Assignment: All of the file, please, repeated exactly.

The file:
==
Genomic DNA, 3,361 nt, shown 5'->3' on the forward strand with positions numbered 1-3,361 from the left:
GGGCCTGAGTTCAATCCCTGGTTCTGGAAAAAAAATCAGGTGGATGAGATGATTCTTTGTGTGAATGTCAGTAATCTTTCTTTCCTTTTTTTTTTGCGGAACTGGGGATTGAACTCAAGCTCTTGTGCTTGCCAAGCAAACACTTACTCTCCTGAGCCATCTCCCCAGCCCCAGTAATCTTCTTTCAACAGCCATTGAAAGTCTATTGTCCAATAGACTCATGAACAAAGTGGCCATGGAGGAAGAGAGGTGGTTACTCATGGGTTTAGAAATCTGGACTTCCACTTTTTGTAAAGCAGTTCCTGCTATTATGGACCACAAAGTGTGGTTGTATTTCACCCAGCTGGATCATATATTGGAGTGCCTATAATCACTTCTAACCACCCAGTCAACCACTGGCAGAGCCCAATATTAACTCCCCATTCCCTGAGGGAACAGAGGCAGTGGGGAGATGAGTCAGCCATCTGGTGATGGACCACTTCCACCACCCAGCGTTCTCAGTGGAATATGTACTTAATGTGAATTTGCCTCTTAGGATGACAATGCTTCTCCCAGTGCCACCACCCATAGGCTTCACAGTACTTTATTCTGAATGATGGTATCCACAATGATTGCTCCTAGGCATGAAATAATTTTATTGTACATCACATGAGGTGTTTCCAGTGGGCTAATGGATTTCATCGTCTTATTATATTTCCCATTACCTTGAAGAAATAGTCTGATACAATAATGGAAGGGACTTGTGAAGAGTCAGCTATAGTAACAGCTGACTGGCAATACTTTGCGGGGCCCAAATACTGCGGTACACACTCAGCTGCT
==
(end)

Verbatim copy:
Genomic DNA, 3,361 nt, shown 5'->3' on the forward strand with positions numbered 1-3,361 from the left:
GGGCCTGAGTTCAATCCCTGGTTCTGGAAAAAAAATCAGGTGGATGAGATGATTCTTTGTGTGAATGTCAGTAATCTTTCTTTCCTTTTTTTTTTGCGGAACTGGGGATTGAACTCAAGCTCTTGTGCTTGCCAAGCAAACACTTACTCTCCTGAGCCATCTCCCCAGCCCCAGTAATCTTCTTTCAACAGCCATTGAAAGTCTATTGTCCAATAGACTCATGAACAAAGTGGCCATGGAGGAAGAGAGGTGGTTACTCATGGGTTTAGAAATCTGGACTTCCACTTTTTGTAAAGCAGTTCCTGCTATTATGGACCACAAAGTGTGGTTGTATTTCACCCAGCTGGATCATATATTGGAGTGCCTATAATCACTTCTAACCACCCAGTCAACCACTGGCAGAGCCCAATATTAACTCCCCATTCCCTGAGGGAACAGAGGCAGTGGGGAGATGAGTCAGCCATCTGGTGATGGACCACTTCCACCACCCAGCGTTCTCAGTGGAATATGTACTTAATGTGAATTTGCCTCTTAGGATGACAATGCTTCTCCCAGTGCCACCACCCATAGGCTTCACAGTACTTTATTCTGAATGATGGTATCCACAATGATTGCTCCTAGGCATGAAATAATTTTATTGTACATCACATGAGGTGTTTCCAGTGGGCTAATGGATTTCATCGTCTTATTATATTTCCCATTACCTTGAAGAAATAGTCTGATACAATAATGGAAGGGACTTGTGAAGAGTCAGCTATAGTAACAGCTGACTGGCAATACTTTGCGGGGCCCAAATACTGCGGTACACACTCAGCTGCT